cv (as pdf)
astronomy links

Picture of the Day
18th January 2008
Supernova Factory
NGC 2770
19th July 2005
A Nearby Supernova in M51
SN 2005bf
27th October 2005
The Last Titan

Teaching and mentoring have played an important role in my academic experience. Throughout my graduate and postdoctoral career, I have pursued a variety of educational and mentoring activities that I have found extremely rewarding and that allowed me to formulate and refine my own teaching and mentoring style. I have been a Teaching Fellow for a number of introductory astronomy courses for non-majors: at Harvard University for Science A-35 "Matter and the Universe''(Spring 2002 & 2003) and Science A-47 "Cosmic Connections'' (Fall 2005), and at UC Berkeley for Astronomy 10 "General Astronomy" (Fall 2000). I received numerous teaching awards and was invited twice to lecture at the Teaching Conference (2004, 2005) held at the Harvard Bok Center for Teaching and Learning.

I also served as a Mentor for Women in Science at Harvard-Radcliffe, (WISHR) during 2003-2005 and was on the board of the Harvard Grad Women in Science and Engineering 2005 - 2007. Now, at Berkeley, I was a mentor with the Society for Women in the Physical Sciences (2007 - 2008). Beyond my mentoring and outreach activities (see CV), I have led professional development events for graduate students on e.g., How to give a Good Talk (My & Mo's presentation) (as part of the GradStudent-Postdoc-Seminars at UC Berkeley), co-organized Women in Astronomy chats at UC Berkeley and co-founded "Astro Women Cookies" at Harvard.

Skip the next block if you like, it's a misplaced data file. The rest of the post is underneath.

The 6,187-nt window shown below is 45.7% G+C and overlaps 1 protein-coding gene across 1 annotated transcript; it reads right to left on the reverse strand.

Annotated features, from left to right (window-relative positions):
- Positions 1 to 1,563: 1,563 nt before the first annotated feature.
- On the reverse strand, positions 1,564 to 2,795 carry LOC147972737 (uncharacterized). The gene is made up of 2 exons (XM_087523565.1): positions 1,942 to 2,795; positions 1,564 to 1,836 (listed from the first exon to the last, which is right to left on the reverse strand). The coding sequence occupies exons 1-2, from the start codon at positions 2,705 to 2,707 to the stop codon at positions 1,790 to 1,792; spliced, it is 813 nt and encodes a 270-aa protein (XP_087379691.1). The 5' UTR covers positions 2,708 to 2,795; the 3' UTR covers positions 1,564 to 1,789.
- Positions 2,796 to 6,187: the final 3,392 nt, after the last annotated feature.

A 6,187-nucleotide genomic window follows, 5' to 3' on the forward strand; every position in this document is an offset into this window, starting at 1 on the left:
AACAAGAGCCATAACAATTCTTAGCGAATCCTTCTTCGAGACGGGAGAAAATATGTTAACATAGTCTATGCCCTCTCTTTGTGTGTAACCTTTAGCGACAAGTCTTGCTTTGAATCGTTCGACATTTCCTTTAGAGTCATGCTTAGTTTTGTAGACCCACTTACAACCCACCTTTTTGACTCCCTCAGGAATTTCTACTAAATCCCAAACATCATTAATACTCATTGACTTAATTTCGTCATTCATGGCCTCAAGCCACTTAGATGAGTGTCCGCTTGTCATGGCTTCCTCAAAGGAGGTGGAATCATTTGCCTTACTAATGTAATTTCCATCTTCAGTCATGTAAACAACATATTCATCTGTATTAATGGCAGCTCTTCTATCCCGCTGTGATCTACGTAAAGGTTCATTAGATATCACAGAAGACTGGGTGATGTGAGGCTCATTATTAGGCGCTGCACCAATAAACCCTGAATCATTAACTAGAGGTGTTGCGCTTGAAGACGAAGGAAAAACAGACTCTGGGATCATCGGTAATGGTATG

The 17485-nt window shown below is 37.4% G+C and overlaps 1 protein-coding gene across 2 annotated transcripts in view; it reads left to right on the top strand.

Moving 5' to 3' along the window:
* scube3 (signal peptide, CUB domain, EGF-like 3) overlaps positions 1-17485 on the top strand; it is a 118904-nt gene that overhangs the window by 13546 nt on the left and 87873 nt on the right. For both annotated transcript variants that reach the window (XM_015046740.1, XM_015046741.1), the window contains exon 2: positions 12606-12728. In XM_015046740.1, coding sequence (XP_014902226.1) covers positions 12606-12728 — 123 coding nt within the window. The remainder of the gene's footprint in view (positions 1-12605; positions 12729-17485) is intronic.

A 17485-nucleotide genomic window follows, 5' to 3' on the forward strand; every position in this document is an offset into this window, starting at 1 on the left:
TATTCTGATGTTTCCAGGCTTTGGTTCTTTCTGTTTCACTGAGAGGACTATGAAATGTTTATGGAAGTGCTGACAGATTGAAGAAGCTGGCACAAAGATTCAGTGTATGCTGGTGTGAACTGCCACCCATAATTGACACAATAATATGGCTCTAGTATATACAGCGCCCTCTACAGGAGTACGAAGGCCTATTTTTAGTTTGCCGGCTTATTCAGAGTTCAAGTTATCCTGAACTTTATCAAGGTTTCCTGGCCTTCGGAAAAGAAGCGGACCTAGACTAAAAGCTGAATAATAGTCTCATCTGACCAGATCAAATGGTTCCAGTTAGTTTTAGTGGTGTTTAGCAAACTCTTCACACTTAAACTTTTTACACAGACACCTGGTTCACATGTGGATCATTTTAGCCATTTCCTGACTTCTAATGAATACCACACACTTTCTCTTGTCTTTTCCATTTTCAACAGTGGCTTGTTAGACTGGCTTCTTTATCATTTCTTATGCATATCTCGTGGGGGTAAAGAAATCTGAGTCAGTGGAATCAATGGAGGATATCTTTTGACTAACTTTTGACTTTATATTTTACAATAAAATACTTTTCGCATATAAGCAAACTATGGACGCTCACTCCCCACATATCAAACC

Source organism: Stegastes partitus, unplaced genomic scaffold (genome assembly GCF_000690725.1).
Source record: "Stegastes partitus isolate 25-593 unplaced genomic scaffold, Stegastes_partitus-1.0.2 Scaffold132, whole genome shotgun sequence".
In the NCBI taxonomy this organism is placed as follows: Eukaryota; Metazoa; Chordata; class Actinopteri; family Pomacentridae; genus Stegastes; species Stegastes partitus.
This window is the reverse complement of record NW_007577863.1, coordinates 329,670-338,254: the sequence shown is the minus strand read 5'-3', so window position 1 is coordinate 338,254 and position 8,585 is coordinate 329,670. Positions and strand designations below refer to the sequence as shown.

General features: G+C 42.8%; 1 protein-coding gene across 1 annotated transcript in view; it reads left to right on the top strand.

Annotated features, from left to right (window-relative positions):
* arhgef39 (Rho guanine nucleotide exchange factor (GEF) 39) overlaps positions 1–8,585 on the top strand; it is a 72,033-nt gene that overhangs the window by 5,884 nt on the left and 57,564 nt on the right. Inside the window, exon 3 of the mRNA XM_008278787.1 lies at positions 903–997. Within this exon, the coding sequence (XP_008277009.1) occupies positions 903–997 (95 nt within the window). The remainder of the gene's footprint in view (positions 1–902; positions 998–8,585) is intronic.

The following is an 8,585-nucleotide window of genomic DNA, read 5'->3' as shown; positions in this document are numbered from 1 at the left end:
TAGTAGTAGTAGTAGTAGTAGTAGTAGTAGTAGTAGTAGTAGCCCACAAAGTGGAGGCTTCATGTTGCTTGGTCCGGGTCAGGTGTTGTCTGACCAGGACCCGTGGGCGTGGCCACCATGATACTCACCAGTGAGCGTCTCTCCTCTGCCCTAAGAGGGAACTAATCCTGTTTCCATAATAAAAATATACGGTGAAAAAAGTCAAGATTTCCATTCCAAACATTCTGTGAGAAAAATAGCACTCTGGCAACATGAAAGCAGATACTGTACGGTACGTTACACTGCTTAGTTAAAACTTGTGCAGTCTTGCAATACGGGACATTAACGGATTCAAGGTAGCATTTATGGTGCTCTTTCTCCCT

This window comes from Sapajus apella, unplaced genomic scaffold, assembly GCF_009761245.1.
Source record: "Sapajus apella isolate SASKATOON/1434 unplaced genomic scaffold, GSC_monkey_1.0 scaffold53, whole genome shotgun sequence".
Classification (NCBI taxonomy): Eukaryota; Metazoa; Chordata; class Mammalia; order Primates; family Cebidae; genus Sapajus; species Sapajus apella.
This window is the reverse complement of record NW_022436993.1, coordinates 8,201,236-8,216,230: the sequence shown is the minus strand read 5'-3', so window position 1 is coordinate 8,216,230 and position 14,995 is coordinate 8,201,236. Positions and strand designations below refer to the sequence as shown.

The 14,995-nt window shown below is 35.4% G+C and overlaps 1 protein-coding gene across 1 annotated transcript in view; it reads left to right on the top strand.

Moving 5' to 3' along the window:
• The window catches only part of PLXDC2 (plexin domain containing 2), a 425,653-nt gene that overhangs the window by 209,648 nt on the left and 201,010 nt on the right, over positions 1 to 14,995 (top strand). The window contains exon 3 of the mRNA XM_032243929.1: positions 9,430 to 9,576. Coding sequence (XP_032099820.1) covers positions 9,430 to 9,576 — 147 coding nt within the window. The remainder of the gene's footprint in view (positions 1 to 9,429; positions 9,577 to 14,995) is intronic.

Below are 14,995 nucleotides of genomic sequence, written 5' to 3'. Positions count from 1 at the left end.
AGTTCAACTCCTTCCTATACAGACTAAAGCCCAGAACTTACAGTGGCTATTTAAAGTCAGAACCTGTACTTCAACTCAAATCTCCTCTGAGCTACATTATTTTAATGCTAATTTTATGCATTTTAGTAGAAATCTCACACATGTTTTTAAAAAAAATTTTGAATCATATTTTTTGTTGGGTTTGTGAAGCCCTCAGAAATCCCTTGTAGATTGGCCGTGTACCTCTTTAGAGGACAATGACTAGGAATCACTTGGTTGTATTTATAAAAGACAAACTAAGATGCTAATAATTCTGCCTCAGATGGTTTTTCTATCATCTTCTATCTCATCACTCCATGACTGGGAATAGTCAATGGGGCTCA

Science does not live in a vacuum. As much as scientific research is important in itself, it is also important to communicate its results well to the broader public. The subject of astronomy with its innate public appeal is well-suited as a vehicle to inspire interest in science and the scientific thinking process, and thus I am very passionate about astronomy-related public outreach.

I recently held a public talk in the context of IYA (International Year of Astronomy) 2009 through the UC Berkeley public talk series, with 150-200 people in attendance (see above pictures). It was great! People really enjoyed the interactive nature of my talk and had excellent questions. A video of my talk, as well as all others during the monthly public talk series is available here. Over the years I have participated in and lead a number of outreach activies:

  • Public talks, e.g, at the Mount Diablo Astronomical Society, CA

  • "Ask an Astronomer" for "Sky & Telescope Magazine" on Black Holes

  • Lead a discussion on Supernovae and Supernova Remnants with local high school children in Cambridge, MA.

  • Video : Interview with high-school children from the Black Hole Summer Institute on SN and black holes: